Bones of the Dead
Ossi dei Morti
MAKES 1½ DOZEN
These cookies are brittle and dry like old bones. They are made all over Italy around November 1 and 2 to celebrate All Souls’ Day, in remembrance of deceased relatives. Don’t let their name turn you off. They are unusual to look at, delicious to eat, and a real conversation piece.
2 large egg whites, at room temperature
2/3 cup confectioner’s sugar
1/4 cup plus 2 tablespoons fine semolina flour
2/3 cup coarsely chopped semisweet or milk chocolate
3/4 cup coarsely chopped blanched almonds
2/3 cup coarsely chopped semisweet chocolate
2 tablespoons (1/4 stick) butter
Preheat oven to 300ºF. Generously grease and flour your cookie sheets, or line with parchment paper.
In a glass or copper bowl, whip the egg whites until stiff peaks begin to form. Slowly add half the sugar a little at a time, beating until well incorporated and the whites are stiff and shiny. With a spatula, sprinkle the remaining sugar, semolina flour, chocolate, and almonds over the egg whites and fold in with a rubber spatula.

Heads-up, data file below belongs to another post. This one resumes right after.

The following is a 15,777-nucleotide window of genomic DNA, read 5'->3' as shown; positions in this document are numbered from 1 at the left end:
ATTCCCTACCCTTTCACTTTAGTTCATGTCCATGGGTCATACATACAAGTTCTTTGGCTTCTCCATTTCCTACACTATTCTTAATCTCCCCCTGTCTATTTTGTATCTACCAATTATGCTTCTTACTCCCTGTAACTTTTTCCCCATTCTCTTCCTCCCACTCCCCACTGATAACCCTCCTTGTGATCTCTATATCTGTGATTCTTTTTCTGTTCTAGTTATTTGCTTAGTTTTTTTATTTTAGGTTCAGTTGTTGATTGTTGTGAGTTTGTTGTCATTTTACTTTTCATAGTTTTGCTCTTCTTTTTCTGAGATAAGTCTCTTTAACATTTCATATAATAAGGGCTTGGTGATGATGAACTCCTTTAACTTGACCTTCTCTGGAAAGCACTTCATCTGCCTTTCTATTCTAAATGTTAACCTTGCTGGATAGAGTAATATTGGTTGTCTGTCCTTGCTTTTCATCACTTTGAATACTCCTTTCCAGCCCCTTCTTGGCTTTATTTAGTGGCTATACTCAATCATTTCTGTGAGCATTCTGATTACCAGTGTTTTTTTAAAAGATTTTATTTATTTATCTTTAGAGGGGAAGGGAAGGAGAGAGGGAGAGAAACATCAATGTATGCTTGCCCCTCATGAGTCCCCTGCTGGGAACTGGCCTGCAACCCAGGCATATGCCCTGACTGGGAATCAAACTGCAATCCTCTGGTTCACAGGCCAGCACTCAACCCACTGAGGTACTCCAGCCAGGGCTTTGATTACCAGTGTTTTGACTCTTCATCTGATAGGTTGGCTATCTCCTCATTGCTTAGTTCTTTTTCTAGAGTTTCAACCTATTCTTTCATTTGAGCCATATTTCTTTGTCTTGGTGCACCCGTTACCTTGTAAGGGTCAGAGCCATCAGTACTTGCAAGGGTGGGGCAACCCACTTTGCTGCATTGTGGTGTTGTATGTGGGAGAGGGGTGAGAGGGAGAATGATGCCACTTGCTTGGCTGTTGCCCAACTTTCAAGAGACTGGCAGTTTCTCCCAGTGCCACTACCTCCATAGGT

Using 2 teaspoons, use a small portion of batter to form bone-shaped cookies about 3 inches long and 1½ inches wide. (I use a cardboard template of a bone and trace it with a pencil onto the underside of the parchment paper, then fill in the space with the batter.) Space the cookies about 1 inch apart.
Bake for 30 to 35 minutes or until the cookies are fairly dry but still pale looking. Cool on sheets, then transfer carefully to a cooling rack.
Fill the bottom of a double boiler with water and bring to a boil. Turn off the heat, add the chocolate and butter to the top of the double boiler, cover, and let stand for 10 to 15 minutes or until the chocolate and butter are melted.
Stir the frosting well. Dip the underside of each cookie into the frosting and, while still wet, make wavy lines through the chocolate with a fork or a frosting comb. Let the cookies dry completely.